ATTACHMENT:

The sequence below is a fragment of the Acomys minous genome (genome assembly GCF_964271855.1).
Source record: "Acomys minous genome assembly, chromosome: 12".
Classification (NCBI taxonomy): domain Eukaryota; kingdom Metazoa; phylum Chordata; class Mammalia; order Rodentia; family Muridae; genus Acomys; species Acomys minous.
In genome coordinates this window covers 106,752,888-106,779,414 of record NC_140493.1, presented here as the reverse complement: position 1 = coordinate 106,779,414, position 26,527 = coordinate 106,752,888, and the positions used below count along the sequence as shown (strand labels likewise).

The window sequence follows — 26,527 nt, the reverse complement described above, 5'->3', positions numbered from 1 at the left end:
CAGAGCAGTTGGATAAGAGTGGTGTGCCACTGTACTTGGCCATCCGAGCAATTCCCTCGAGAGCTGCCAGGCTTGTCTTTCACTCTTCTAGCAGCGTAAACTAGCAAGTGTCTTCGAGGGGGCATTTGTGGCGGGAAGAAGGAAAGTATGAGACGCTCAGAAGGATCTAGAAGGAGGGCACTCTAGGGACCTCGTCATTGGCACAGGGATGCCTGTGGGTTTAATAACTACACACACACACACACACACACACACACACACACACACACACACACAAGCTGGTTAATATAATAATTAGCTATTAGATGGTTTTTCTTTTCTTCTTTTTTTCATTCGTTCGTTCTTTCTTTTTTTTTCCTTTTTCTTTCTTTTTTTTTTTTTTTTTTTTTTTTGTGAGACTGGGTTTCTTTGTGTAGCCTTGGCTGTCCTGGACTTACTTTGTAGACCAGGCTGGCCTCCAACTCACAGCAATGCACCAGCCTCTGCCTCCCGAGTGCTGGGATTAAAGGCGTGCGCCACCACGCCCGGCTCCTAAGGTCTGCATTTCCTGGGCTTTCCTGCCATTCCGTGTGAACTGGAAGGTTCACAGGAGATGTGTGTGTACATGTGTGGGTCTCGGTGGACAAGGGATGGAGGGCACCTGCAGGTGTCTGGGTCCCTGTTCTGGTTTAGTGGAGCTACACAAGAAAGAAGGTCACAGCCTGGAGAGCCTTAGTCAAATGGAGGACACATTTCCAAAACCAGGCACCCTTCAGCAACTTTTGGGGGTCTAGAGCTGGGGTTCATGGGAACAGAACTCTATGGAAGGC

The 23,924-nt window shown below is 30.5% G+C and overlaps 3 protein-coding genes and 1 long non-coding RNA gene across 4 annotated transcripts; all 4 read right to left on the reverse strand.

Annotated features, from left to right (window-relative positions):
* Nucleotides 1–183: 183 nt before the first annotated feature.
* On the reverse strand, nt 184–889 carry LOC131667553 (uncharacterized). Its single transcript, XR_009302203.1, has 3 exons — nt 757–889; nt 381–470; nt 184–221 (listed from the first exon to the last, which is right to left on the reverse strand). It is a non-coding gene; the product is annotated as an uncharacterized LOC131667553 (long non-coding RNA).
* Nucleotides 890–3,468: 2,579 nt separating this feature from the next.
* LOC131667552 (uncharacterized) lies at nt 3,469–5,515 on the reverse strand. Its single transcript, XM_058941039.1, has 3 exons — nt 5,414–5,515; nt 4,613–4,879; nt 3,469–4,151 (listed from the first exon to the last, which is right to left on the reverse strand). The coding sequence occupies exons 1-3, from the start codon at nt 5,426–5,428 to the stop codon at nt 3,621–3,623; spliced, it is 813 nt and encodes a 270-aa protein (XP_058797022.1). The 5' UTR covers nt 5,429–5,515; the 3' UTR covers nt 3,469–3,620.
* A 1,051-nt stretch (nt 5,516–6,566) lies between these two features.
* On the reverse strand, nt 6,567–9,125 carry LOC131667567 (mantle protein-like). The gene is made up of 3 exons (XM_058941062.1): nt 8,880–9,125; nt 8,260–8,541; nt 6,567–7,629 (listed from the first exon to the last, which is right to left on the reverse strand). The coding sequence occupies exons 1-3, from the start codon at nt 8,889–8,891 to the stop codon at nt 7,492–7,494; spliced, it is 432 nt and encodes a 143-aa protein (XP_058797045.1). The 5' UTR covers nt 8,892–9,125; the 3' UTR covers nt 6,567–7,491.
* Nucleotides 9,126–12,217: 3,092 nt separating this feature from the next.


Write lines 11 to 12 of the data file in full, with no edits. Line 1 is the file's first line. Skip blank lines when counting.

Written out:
* Nucleotides 890–3,468: 2,579 nt separating this feature from the next.
* LOC131667552 (uncharacterized) lies at nt 3,469–5,515 on the reverse strand. Its single transcript, XM_058941039.1, has 3 exons — nt 5,414–5,515; nt 4,613–4,879; nt 3,469–4,151 (listed from the first exon to the last, which is right to left on the reverse strand). The coding sequence occupies exons 1-3, from the start codon at nt 5,426–5,428 to the stop codon at nt 3,621–3,623; spliced, it is 813 nt and encodes a 270-aa protein (XP_058797022.1). The 5' UTR covers nt 5,429–5,515; the 3' UTR covers nt 3,469–3,620.